“Choice and Structure for Children with Autism” by Colette McNeil

Choice and Structure for Children with Autism: Getting through the Long Days of Quarantine

Colette McNeil
MSI Press, LLC (2020)
Reviewed by Tammy Ruggles for Reader Views (10/2020)

“Choice and Structure for Children with Autism: Getting through the Long Days of Quarantine,” by Colette McNeil, is the perfect little book to help parents of autistic children manage the often-difficult time of quarantine. The author gives valuable insight and advice on how to handle the ups and downs of parenting during quarantine’s restrictions.

As McNeil explains, quarantine is hard on everyone, and most families face challenges while living in it, but it can be especially hard for autistic children and their families. All children need structure, of course. This is one of the first things you learn in parenting. But this is true for autistic children as well, if not more so. Autistic children expect and thrive with structure. Without it, they can become overwhelmed, withdrawn, or temperamental. Quarantine is no time to throw routines, patterns, and structure out the window. Choices and structure can actually help your child feel safer, more secure, and happier; with flexibility always being a given. This author is gifted at breaking down recognized and researched therapeutic approaches into everyday parenting practices and communication. Parents will find that choices and structure can improve their own state of mind, lower stress, and create a happier environment for the whole family.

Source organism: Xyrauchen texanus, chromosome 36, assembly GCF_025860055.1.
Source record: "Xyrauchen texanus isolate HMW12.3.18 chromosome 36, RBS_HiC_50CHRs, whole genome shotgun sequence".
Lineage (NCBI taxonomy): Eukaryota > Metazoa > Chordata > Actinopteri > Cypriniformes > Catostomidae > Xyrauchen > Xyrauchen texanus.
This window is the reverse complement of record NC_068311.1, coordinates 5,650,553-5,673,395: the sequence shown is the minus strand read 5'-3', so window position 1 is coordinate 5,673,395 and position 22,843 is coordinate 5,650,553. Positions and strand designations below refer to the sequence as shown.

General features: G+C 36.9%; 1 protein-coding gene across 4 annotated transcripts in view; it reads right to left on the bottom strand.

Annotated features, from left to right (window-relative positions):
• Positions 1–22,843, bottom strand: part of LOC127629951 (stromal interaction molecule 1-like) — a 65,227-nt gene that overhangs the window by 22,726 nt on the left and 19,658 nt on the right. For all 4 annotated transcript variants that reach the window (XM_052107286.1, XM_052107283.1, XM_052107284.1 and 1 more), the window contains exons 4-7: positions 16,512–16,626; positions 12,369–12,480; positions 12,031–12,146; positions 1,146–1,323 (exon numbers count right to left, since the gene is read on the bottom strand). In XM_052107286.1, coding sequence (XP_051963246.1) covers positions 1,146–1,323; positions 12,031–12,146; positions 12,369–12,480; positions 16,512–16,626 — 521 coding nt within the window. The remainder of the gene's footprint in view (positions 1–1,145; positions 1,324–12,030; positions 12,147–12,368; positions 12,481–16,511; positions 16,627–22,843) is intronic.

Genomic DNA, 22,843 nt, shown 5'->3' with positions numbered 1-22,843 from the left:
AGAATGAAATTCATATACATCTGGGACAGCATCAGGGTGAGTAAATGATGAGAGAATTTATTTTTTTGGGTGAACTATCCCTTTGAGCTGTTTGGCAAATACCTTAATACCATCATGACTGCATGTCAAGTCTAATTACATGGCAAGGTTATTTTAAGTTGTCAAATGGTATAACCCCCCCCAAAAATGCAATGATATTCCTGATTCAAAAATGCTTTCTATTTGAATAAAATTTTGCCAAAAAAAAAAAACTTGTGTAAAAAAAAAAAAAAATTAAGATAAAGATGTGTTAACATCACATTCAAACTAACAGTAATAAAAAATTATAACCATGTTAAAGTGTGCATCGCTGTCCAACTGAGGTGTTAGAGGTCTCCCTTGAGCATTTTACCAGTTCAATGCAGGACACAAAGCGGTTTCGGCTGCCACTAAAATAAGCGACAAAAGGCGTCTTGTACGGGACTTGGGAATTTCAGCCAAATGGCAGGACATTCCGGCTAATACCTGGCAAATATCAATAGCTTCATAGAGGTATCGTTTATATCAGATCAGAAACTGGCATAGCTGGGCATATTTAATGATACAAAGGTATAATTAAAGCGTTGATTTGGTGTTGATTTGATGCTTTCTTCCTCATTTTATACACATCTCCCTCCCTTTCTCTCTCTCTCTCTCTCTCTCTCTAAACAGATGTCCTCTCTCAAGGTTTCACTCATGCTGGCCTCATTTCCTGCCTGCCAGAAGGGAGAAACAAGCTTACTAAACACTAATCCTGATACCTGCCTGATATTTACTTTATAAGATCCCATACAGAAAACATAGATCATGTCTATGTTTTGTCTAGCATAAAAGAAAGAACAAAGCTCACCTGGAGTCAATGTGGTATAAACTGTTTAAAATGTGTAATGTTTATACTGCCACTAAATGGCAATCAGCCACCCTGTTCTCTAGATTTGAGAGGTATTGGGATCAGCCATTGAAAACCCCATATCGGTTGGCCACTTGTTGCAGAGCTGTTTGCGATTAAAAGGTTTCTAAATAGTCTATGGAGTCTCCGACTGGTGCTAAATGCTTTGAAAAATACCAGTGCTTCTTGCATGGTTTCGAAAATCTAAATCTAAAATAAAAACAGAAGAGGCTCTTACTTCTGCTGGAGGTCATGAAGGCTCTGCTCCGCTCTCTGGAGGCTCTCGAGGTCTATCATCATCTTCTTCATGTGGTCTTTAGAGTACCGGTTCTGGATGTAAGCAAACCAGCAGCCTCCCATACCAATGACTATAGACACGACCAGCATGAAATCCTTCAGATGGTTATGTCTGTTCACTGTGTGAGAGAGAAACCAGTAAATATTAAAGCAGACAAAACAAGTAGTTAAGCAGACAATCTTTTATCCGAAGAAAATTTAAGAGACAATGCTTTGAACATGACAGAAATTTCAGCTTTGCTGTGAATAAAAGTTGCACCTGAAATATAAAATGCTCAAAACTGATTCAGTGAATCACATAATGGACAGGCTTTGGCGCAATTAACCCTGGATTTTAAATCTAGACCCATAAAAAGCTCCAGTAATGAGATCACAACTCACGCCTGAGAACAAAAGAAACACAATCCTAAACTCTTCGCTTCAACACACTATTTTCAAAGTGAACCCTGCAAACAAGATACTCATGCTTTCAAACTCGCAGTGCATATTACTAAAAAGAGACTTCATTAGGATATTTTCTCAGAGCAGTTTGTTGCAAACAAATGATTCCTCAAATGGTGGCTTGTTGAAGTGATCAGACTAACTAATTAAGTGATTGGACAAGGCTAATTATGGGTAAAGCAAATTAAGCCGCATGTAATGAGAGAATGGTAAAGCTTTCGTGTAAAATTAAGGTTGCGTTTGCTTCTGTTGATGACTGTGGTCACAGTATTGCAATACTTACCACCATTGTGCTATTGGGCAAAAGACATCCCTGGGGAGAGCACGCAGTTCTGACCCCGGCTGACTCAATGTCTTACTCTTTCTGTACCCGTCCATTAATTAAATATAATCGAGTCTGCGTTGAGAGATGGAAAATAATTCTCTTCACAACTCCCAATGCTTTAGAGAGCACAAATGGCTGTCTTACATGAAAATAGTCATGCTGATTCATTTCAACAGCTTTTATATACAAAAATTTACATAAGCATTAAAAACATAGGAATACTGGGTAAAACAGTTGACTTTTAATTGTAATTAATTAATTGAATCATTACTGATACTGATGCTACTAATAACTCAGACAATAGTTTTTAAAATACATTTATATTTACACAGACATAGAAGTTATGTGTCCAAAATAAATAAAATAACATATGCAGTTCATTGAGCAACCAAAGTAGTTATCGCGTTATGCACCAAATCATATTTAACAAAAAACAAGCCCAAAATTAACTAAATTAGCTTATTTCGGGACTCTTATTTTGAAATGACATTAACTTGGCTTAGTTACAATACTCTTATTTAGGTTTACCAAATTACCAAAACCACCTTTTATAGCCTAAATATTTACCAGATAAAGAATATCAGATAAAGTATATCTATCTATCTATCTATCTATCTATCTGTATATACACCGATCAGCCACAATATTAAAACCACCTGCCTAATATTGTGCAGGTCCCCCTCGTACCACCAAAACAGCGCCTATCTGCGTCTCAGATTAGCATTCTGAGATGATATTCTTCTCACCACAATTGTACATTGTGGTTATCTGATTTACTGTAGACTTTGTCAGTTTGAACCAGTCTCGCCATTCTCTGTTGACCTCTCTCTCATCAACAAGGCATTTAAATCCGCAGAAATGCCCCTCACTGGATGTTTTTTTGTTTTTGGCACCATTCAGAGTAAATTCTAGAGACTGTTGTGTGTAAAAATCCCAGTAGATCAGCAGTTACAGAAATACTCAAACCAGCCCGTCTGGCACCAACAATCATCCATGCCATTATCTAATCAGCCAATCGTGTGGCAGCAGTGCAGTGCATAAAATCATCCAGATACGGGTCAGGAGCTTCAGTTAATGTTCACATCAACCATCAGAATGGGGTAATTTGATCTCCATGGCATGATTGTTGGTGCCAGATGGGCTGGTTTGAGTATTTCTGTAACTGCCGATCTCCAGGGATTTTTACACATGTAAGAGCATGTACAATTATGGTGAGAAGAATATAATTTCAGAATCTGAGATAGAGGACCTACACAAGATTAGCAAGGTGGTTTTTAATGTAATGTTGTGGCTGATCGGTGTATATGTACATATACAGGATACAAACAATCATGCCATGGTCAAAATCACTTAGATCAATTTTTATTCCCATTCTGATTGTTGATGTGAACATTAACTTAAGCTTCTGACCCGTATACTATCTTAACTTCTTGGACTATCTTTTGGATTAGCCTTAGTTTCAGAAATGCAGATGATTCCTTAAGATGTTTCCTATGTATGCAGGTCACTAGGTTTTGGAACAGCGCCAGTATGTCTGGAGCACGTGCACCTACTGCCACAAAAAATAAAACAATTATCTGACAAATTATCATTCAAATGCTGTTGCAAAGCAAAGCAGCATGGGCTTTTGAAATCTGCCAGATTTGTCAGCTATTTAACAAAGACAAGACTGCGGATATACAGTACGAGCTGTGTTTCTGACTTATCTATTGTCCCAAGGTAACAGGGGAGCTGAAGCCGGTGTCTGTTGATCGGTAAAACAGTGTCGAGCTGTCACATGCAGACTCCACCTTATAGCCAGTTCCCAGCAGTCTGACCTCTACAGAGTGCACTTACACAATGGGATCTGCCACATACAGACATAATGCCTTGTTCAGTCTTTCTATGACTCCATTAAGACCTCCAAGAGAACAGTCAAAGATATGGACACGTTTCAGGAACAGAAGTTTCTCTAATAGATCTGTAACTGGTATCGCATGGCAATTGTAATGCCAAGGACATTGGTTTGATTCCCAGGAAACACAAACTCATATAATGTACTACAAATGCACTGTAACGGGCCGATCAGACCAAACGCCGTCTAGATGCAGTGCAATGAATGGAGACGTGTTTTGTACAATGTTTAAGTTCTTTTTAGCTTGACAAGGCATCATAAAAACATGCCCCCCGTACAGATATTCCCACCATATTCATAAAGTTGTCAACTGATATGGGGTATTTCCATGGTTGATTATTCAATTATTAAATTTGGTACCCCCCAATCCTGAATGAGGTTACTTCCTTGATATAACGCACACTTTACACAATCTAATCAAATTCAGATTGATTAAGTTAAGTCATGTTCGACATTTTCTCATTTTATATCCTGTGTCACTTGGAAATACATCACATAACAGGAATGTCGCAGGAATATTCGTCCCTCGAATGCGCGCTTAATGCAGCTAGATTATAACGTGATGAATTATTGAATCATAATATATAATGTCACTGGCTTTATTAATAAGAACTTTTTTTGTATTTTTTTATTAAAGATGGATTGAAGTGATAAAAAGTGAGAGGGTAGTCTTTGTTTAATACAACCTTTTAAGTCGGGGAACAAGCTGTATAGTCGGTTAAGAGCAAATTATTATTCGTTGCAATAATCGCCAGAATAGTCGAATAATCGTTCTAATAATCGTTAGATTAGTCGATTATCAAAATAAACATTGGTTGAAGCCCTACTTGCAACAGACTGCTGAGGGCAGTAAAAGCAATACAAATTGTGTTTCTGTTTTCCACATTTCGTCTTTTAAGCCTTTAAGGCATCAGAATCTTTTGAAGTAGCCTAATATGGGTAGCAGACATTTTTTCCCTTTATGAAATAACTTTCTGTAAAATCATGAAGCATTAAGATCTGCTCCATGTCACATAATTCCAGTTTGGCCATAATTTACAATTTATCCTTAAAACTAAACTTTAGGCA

McNeil does a wonderful job of explaining that choice and structure isn’t about taking all the fun out of daily life or turning your home into a military operation. It’s about creating comfort and routine. Structured Choice is just one example. This is where you limit your child’s choices in a strategic way. Example: Giving ALL of the toys at once can be overwhelming. Presenting a few of them (2-4) for him/her to choose from is less overwhelming. Other concepts that the author explains include Focused Attention, Empowerment, Engagement, etc.

What I like about the author’s style is that she gets right to the point, right away. Most parents don’t have time to fit a super long book of theories and practice into their busy schedule. But this book is laser-focused on each point, offering practical tips based on expert sources that you can start using today with an autistic child. Using anecdotal children like Kiaan, Torin, and others to illustrate the points is a great choice by the author, as most parents and family members can relate to the scenarios. This book is easy to follow; the advice should be easy to implement. “Choice and Structure for Children with Autism: Getting through the Long Days of Quarantine”, by Colette McNeil, needs to be in the home of every family with an autistic child.

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